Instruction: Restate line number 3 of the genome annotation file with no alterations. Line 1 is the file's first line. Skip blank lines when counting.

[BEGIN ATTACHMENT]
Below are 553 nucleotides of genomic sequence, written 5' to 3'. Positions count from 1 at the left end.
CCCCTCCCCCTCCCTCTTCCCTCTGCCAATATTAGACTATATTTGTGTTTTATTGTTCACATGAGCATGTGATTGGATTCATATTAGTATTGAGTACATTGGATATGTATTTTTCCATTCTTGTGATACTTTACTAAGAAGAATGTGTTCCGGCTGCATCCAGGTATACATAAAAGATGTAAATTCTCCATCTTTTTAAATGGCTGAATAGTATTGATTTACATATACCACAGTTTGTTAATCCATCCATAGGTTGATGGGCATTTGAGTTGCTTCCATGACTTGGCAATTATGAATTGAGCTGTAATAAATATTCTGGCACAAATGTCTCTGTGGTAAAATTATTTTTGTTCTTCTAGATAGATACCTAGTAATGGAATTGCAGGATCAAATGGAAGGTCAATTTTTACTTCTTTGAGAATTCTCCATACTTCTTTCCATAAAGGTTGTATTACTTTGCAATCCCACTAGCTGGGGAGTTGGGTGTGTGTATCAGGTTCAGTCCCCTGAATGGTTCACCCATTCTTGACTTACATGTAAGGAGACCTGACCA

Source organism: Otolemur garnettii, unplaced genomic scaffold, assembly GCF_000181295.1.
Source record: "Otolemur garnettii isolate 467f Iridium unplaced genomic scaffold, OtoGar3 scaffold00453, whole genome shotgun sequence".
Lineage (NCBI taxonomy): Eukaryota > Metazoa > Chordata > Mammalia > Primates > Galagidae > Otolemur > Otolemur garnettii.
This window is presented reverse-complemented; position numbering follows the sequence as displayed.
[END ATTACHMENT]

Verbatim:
Source organism: Otolemur garnettii, unplaced genomic scaffold, assembly GCF_000181295.1.